OPR is flat wrong to assert that the CIA “had no institutional experience or expertise” regarding interrogations prior to September II, 2001. Report at 31. Along with the Levi article referenced above and the McCoy volume cited by OPR itself, Report at 3 I n.30, the CIA .Inspector General noted that U[t]he Agency has had intermittent involvement in the interrogation of individuals whose interests are opposed to those ofthe United States,” dating back to before the Vietnam War. CIA IG Report at 9. Notably, OLC only authorized a more restrictive version ofsleep deprivation and stress positions than what the U.S. military had employed in the past. Levi, Interrogation’s Law, 118 Yale L.J. at 1440 (“Several techniques (for example, sleep deprivation, and standing as a stress position) that were und~ood at times before 9/11 as lawful by the military for use on protected prisoners of war were more coercive by degree than the same techniques authonzed for use on unlawful combatants post-9111.”).
PDF 144: I was waiting for someone to cite this crappy-ass article they planted. Good job, NYT!!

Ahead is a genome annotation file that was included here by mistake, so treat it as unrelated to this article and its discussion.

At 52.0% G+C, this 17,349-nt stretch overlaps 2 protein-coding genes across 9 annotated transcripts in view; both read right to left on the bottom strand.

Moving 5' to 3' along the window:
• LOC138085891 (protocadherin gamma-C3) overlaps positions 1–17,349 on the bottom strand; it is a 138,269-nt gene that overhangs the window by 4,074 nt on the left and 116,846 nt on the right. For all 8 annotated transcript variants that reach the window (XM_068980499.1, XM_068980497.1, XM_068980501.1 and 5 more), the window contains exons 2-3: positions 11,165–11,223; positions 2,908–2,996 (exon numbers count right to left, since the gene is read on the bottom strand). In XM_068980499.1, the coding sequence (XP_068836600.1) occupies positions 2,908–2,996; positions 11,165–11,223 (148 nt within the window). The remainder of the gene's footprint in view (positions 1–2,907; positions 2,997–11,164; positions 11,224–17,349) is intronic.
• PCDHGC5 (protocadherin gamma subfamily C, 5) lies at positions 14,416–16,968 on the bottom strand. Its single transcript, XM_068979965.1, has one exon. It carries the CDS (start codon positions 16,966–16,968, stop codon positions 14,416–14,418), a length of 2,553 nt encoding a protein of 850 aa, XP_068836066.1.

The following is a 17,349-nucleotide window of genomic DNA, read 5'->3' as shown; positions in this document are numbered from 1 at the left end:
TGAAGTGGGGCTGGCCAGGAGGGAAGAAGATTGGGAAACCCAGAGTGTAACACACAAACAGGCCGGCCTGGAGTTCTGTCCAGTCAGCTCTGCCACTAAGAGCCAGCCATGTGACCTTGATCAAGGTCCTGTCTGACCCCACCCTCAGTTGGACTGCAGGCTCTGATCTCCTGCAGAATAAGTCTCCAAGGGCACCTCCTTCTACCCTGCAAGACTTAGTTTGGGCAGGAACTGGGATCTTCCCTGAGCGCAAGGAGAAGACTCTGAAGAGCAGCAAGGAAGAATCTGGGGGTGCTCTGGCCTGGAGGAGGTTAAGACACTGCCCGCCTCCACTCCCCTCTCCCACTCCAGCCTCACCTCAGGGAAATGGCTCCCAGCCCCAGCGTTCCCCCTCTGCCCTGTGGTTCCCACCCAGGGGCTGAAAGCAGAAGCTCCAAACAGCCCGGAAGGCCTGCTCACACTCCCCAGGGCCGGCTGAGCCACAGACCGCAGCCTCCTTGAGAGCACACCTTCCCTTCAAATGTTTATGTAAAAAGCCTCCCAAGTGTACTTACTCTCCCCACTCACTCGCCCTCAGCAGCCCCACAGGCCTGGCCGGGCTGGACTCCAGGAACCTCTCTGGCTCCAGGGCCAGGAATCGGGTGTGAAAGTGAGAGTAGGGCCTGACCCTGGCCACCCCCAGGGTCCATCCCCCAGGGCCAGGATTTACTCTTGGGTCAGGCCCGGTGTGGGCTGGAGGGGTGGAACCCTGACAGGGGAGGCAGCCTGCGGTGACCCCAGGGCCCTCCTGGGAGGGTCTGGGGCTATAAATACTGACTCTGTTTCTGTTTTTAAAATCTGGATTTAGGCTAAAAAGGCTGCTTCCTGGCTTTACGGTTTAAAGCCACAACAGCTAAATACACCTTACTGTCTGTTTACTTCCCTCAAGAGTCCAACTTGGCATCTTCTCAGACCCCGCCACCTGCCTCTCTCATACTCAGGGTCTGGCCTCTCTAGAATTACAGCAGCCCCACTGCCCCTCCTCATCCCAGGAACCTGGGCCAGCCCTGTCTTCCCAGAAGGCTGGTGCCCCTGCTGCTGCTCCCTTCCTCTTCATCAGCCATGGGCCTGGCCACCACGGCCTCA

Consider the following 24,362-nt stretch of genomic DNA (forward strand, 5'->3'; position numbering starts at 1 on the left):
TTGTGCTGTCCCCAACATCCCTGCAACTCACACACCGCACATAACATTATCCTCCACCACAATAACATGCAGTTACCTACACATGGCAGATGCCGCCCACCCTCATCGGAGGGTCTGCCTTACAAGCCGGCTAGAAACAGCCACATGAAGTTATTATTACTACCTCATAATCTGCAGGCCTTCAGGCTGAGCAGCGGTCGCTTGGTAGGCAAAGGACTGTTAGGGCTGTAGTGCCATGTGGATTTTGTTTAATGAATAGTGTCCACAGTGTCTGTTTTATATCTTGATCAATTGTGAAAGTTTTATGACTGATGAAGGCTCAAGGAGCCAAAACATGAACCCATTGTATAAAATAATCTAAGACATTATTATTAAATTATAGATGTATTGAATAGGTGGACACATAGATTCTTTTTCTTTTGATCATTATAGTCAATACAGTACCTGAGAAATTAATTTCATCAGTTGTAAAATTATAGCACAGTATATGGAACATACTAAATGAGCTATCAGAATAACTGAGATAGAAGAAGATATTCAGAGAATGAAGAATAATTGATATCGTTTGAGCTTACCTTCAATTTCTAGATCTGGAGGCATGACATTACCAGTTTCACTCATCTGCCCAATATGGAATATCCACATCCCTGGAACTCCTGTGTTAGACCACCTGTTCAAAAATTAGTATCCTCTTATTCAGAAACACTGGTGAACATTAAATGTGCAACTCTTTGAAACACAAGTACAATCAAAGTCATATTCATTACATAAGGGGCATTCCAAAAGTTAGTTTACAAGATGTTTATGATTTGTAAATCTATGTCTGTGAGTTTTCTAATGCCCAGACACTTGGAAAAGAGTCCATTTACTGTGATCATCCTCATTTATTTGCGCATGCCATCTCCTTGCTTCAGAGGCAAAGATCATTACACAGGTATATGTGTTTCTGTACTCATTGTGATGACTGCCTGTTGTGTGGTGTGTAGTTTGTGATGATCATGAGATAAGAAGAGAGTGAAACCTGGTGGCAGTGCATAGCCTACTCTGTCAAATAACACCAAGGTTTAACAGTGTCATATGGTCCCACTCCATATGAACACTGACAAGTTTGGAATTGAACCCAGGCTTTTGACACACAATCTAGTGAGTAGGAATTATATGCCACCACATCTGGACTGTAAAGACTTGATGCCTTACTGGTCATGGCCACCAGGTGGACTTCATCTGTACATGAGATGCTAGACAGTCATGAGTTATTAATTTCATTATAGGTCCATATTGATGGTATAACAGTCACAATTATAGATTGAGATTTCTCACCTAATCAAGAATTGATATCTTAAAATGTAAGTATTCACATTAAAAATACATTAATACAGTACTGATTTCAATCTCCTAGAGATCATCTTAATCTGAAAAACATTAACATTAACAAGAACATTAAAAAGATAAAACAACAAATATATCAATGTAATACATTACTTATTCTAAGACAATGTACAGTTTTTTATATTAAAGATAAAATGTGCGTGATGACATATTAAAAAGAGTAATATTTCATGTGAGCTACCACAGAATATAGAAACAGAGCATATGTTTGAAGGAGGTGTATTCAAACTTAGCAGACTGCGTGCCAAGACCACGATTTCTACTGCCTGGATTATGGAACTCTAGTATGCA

Ultimately, it was not until two months after Judge Bybee submitted his·response to OPR’s Draft Report that the New York Times confirmed that many additional senior officials at the Department agreed that the techniques under consideration in the Classified Bybee Memo were legal. See Scott Shane & David Johnston, U.S. Lawyers Agreed on Legality of Brutal Tactic, N.Y. Times, June 6, 2009;
Yoo’s Second Response
Yoo complains about the way the OPR report treats mock burial
On PDF 87 there’s a footnote that appears to be a discussion of Yoo’s refusal to approve mock burial.
It bears mentioning that OPR omits from its ostensibly “objective” analysis of the Classified Bybee Memo any mention of what [three lines redacted–appears to be a discussion of what the memo doesn’t approve] cf Rizzo Letter P2 (OLC “did not simply ‘rubber stamp’ everything the CIA was considering.”) This sort of irresponsible innuendo not only reflects poorly on OPR, but is consistent with the pervasive bias of the Final Report. An objective analysis would have credited the difficult line-drawing task with which OLC was charged, and recognized that the approval of the waterboard but not [redaction] reflected a good-faith, if debatable, drawing of an extremely difficult statutory line with important national-security implications.